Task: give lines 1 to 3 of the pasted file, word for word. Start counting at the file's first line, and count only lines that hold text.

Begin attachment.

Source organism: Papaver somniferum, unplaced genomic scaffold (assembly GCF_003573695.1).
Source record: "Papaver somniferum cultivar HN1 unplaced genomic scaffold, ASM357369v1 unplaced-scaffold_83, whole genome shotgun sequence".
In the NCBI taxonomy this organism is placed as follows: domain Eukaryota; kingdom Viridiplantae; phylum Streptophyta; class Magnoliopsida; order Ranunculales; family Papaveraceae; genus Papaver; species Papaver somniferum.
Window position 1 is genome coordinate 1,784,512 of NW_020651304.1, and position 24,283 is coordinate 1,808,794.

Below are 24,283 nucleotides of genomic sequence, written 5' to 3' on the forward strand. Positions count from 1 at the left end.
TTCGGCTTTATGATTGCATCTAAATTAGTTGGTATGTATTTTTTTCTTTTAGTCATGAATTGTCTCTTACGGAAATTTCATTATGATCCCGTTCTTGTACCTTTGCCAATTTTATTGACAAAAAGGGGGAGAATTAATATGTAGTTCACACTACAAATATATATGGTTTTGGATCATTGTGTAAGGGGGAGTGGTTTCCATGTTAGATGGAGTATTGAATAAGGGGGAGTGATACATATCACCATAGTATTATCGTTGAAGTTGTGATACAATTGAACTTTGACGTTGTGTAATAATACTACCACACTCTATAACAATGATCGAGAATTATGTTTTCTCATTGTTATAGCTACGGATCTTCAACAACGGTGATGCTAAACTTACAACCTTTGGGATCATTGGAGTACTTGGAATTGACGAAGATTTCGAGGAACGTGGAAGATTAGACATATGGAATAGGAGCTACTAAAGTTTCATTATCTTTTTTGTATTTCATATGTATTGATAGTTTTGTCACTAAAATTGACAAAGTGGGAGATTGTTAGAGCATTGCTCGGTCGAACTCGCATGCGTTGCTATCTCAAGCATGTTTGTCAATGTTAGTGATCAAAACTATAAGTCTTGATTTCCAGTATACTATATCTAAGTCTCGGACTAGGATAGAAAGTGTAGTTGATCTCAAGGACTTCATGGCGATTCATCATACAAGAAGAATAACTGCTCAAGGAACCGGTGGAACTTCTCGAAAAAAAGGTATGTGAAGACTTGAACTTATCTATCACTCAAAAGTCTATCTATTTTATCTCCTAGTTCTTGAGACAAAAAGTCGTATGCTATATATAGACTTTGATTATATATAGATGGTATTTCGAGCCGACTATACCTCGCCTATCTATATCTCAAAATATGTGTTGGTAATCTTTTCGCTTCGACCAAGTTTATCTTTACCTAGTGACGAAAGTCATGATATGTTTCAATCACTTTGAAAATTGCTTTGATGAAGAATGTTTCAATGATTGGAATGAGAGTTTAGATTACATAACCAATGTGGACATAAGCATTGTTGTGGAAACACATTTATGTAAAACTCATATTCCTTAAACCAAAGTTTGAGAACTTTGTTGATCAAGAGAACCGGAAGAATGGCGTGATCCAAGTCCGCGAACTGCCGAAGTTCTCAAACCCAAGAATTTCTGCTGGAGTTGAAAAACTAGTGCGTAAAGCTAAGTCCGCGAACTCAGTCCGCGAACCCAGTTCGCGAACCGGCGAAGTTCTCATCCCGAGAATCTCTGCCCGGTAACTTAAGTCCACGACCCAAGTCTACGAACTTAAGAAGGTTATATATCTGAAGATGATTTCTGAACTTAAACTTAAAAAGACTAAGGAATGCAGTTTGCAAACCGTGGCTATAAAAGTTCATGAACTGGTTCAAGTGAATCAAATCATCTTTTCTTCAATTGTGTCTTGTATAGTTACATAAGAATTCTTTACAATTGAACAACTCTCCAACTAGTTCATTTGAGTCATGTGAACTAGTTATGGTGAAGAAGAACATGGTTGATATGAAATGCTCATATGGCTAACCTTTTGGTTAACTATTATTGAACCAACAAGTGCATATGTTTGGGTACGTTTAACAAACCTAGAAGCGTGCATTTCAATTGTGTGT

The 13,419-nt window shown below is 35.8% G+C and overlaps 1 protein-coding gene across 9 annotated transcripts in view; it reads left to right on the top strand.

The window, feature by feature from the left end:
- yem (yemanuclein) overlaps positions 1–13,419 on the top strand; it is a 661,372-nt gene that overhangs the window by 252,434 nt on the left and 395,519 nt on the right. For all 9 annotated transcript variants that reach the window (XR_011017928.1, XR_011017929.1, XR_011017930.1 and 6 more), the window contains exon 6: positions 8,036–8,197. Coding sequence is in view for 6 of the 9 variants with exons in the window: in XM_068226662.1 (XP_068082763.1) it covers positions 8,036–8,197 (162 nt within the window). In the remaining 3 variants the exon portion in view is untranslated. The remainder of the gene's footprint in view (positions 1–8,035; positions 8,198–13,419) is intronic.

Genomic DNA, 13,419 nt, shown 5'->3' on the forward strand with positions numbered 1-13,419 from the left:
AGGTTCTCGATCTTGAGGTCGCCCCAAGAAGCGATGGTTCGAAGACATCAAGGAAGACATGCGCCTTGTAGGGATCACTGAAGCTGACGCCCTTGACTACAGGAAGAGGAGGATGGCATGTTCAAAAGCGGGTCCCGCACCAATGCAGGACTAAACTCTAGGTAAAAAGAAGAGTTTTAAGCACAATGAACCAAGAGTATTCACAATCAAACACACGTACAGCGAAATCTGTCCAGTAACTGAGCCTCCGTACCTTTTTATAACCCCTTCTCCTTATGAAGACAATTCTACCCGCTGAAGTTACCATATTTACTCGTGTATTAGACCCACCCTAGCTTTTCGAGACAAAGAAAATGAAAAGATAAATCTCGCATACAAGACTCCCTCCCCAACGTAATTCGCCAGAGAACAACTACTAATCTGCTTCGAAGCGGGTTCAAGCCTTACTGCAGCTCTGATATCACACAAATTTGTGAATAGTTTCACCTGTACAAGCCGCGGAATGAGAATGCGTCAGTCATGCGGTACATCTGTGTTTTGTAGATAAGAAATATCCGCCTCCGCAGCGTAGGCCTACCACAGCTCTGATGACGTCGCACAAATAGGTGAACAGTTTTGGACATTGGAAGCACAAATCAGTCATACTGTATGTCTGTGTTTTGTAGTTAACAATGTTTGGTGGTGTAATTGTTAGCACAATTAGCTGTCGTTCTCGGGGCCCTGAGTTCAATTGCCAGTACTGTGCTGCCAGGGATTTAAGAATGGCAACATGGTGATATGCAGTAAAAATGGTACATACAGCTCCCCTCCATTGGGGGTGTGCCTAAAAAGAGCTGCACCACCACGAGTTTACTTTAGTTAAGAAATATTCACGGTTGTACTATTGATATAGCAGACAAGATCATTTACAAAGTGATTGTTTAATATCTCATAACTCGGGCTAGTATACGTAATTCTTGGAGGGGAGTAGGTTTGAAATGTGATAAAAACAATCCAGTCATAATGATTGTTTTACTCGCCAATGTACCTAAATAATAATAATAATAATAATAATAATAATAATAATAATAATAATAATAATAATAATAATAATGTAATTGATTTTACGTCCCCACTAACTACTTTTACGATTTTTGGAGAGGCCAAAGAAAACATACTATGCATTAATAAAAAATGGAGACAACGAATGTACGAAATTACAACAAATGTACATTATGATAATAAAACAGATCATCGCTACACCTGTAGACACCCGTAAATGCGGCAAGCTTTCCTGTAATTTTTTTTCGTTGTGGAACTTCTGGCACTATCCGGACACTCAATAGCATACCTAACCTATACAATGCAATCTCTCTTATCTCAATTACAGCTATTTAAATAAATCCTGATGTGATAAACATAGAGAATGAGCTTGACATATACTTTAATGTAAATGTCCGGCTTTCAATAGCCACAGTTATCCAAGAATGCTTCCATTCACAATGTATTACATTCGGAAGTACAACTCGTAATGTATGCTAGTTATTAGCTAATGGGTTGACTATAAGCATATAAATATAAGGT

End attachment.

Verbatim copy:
Source organism: Papaver somniferum, unplaced genomic scaffold (assembly GCF_003573695.1).
Source record: "Papaver somniferum cultivar HN1 unplaced genomic scaffold, ASM357369v1 unplaced-scaffold_83, whole genome shotgun sequence".
In the NCBI taxonomy this organism is placed as follows: domain Eukaryota; kingdom Viridiplantae; phylum Streptophyta; class Magnoliopsida; order Ranunculales; family Papaveraceae; genus Papaver; species Papaver somniferum.